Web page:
cabbagesaladpsWhen you start shredding napa cabbage an amazing thing happens. It explodes. Napa cabbage grows so densely that a relatively small or medium head of cabbage not only weighs a ton, it seems to expand when you cut it up. So after shredding two heads there was no room to fit the already shredded red cabbage in the mix. I also realized there might be someone who didn't like cilantro and making two batches would allow for a little more choice of flavors.

The red cabbage cole slaw included shredded red and yellow peppers and carrots. The napa cabbage cole slaw included slivered green onions and cilantro. Both were quite tasty and tasted different though the Asian inspired dressing was exactly the same.

I like to make the cole slaw the night before I serve it. It tastes better if it has some time to mellow out a bit and soften. The other trick to making cole slaw is to add things like cilantro and green onion at the last minute, right before serving, because neither of those ingredients improve the longer they sit around.

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keylimecheesecakeThis is one of those desserts you make when you are in a pinch for time.  It's quick, it's easy...easy, as baking skills required, since it's a no-bake dessert.  It's the dish you make when you get a call Saturday morning to come for a barbecue that evening and you are to bring dessert.  You'll have just enough time to get to the store and get this made.

Better yet, stock all the ingredients at home (with the exception of the kiwis) this summer, get it thrown together when the call comes in, and pick up the kiwis on the way.  You can easily add them at serving time.

The taste of this is really nice and refreshing...I guess I never put lemon and kiwi together as a flavor package but it works really well together.

Give it a try! It's a true time-saver!

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farrosaladInsalata di Caprese is one of those classic Italian recipes that shouldn't be reinvented. It's so simple and delicious just as it is—sliced mozzarella layered with sliced tomatoes and basil leaves and drizzled with olive oil. But there is room for reinterpretation, especially when you take those familiar flavors and ingredients and turn them into a whole new kind of salad.

I love grains in all their many forms, but they are most interesting when left whole and unadulterated. Wheat berries, for example, are wonderful in a salad. The Italian grain farro, which is related to spelt, is another whole grain that makes a great salad. This recipe combines farro with the ingredients of a classic Caprese salad. All the components that make a healthy and refreshing salad are right here.

Instead of sliced mozzarella and tomatoes, I use small bocconcini and cherry and cocktail tomatoes. For added tang, I drizzle the salad with red-wine vinegar. Serve this salad in place of the usual pasta or macaroni salad at your next picnic. It's perfect as a side dish for grilled meats, like steak or chicken. But it can even make a terrific light appetizer. Add some whole grains to your diet with this recipe. It will have you going back for seconds—even thirds.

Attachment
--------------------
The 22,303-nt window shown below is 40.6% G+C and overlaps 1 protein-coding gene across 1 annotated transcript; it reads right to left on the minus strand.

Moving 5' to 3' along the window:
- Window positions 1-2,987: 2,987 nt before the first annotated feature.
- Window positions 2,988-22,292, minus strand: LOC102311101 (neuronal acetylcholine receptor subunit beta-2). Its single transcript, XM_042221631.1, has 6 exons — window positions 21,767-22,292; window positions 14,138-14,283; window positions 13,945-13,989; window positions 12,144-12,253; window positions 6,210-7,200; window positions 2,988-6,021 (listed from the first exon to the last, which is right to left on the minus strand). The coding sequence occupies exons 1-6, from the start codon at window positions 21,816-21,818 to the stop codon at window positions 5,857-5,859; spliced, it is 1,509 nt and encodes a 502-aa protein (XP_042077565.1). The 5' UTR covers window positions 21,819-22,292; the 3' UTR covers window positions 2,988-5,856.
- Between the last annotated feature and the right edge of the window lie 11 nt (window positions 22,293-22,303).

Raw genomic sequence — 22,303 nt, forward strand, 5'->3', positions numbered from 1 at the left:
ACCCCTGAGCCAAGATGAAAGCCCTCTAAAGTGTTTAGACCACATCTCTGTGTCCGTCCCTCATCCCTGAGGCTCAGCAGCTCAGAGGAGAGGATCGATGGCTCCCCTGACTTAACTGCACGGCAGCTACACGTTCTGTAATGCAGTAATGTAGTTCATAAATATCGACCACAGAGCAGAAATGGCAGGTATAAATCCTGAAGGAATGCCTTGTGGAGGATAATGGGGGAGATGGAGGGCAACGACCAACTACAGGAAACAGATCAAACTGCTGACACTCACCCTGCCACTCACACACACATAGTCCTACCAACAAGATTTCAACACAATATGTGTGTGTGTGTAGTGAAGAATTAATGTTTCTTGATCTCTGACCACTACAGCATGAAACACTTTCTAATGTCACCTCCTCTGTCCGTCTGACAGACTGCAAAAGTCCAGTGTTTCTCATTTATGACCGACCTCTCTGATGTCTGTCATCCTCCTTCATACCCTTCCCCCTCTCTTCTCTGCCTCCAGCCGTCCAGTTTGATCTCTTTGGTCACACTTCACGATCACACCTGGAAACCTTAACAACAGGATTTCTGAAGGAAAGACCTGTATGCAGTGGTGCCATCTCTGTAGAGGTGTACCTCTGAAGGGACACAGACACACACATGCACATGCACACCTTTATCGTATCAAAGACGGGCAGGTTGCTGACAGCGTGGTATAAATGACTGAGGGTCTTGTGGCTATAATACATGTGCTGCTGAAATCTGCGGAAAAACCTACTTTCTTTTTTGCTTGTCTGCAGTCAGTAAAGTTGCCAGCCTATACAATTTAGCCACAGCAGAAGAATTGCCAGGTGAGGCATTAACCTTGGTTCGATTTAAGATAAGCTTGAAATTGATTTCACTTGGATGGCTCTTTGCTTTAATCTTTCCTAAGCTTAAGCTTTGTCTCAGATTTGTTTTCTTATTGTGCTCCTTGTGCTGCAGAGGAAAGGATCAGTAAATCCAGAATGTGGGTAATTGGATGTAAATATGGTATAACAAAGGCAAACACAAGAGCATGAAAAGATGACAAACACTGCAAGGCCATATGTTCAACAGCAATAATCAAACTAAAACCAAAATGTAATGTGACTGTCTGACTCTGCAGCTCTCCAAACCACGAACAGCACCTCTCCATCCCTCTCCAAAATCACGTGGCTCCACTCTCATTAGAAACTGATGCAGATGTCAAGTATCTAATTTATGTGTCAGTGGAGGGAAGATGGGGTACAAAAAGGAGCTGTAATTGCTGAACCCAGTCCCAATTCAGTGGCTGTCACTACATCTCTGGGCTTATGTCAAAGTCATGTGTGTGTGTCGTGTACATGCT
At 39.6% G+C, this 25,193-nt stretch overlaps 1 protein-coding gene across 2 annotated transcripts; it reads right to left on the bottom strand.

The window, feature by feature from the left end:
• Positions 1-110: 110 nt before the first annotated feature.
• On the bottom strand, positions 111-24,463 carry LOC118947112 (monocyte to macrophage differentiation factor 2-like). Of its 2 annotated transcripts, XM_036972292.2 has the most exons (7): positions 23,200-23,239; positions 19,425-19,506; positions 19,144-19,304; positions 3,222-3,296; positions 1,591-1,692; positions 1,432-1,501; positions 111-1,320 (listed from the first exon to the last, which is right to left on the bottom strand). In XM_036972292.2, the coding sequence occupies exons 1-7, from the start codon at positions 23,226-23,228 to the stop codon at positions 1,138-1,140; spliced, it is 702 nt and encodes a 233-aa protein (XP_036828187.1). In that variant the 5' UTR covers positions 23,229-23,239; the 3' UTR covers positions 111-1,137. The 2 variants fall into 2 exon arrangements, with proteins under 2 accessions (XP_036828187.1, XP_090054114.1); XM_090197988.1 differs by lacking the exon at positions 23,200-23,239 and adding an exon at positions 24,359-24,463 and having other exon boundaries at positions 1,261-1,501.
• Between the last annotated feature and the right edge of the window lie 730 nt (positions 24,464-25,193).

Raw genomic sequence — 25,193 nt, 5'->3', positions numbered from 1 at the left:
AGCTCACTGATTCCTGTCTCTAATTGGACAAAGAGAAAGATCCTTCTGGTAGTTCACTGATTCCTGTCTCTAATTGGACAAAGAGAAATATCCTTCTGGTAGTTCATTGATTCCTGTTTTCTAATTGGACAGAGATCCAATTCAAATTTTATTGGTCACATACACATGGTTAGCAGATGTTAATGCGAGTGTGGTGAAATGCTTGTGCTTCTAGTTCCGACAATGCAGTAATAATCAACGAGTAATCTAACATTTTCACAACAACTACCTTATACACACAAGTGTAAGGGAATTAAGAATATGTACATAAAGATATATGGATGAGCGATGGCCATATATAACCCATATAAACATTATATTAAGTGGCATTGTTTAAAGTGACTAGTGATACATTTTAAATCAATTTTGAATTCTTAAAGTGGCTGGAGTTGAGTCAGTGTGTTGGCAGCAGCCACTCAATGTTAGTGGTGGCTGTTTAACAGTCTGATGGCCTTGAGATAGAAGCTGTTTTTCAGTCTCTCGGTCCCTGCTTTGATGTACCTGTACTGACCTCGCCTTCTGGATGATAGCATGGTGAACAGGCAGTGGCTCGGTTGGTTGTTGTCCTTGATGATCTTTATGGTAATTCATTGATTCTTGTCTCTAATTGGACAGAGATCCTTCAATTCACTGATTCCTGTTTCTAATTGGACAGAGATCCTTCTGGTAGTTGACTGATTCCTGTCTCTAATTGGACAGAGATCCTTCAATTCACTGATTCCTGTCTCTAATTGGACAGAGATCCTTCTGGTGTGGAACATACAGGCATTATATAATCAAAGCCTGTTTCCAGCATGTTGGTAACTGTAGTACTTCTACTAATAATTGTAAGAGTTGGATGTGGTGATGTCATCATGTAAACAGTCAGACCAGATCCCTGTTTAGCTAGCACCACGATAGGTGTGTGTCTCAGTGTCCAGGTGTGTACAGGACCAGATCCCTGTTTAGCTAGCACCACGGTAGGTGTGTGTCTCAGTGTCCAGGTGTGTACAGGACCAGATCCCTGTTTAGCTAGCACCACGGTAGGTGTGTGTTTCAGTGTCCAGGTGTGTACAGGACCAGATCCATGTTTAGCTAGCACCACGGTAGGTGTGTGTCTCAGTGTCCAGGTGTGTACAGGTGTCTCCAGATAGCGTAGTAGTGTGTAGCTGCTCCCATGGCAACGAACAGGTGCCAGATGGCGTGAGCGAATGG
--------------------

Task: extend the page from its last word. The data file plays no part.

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easydressingHomemade vinaigrettes are so easy that there is no reason to ever slather your greens in store bought dressings.

After I mix the ingredients together, I like to store mine in a small mason jar, so that I can shake it well before using (in case the oil and vinegar have separated).

The addition of a small amount of mayonnaise helps keep the dressing stabilized. I usually use Champagne vinegar, but a good red wine vinegar or fresh squeezed lemon juice will work as well.

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Fruit-dessert1So as the days of summer dwindle, so does my supply of summer fruit. The bowl that I filled on Thursday with the bounty from the farmers’ market was down to a few lonely items by Sunday.

I was gonna make a cake or a tart or a cobbler or a pie but a) everybody’s so annoyingly calorie-phobic and b) I’m too lazy. (Isn’t Labor Day supposed to be Labor-free?) So I embraced my inner sloth and just threw together something so simple you barely have to be conscious to make it.

The hardest part was locating my cherry pitter, which I’d received as a hostess gift some time in the ‘90’s from someone who didn’t know me well enough to know how seldom that tool would see the light of day.

I only had a few cherries, so the task of pitting them was over before it could become annoying. I threw them into a saucepan, added my two remaining nectarines and what was left of my berry stash and cooked ‘em up with a little sugar, lemon and orange zest. Now I’ve got this lovely, almost labor-free compote and only one task remains. Hint: it involves an ice cream scoop.

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